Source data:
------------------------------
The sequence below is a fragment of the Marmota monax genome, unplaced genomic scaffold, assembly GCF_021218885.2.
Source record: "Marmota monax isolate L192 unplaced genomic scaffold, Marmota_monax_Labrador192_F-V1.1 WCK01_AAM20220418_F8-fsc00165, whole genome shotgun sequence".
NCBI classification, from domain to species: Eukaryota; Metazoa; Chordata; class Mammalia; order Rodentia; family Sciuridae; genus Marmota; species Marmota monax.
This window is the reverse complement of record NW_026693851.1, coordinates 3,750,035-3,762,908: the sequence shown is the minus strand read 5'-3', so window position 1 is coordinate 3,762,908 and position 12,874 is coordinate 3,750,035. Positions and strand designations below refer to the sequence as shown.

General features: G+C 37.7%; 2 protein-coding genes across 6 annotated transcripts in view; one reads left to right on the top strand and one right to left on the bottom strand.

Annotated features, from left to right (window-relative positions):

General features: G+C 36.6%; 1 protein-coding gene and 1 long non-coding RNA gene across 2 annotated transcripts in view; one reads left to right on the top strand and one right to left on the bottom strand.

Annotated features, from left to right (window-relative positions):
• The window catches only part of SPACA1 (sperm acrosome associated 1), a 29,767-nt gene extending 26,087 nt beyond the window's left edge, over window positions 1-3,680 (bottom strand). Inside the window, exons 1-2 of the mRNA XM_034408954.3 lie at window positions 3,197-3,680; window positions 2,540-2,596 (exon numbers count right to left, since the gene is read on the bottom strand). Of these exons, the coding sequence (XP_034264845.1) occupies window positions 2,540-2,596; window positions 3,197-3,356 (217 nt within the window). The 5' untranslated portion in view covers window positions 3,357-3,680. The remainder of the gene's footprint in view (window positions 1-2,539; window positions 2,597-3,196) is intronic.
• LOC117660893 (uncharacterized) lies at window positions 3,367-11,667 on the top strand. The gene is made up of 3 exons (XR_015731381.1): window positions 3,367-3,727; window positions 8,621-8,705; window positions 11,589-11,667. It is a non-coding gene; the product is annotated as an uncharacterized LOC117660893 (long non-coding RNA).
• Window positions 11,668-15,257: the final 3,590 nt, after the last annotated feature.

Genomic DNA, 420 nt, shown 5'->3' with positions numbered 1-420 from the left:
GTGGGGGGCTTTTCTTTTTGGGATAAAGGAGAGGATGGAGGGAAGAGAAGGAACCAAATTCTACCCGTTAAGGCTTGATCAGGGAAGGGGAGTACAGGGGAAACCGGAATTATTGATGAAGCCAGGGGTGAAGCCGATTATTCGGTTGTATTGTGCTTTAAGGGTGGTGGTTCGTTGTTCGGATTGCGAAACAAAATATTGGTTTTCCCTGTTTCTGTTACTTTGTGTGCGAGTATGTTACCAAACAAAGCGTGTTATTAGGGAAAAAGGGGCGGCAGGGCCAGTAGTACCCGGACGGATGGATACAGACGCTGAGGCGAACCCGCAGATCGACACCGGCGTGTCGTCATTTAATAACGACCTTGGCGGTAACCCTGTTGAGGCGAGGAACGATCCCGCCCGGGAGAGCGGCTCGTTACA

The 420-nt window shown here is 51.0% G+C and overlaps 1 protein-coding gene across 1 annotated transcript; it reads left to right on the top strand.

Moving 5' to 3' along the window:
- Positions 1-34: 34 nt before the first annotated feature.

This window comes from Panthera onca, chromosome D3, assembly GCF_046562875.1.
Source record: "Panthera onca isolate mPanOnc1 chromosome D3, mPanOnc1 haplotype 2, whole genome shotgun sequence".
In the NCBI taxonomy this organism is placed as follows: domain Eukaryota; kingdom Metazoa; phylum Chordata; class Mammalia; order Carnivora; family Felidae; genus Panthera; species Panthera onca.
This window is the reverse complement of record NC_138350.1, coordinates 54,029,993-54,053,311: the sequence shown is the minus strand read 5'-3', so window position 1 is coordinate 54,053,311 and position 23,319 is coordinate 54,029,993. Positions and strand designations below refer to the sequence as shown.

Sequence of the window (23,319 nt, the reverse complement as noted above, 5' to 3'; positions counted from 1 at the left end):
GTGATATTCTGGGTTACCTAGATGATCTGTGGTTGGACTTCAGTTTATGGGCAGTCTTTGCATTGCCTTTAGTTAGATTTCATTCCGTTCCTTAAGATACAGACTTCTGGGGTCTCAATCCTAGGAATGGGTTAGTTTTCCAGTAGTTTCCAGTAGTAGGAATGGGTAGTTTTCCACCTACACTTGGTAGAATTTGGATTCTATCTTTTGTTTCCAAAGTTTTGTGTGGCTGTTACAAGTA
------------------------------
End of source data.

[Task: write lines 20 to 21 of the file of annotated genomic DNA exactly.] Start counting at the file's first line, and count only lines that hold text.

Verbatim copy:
This window is the reverse complement of record NC_138350.1, coordinates 54,029,993-54,053,311: the sequence shown is the minus strand read 5'-3', so window position 1 is coordinate 54,053,311 and position 23,319 is coordinate 54,029,993. Positions and strand designations below refer to the sequence as shown.

Sequence of the window (23,319 nt, the reverse complement as noted above, 5' to 3'; positions counted from 1 at the left end):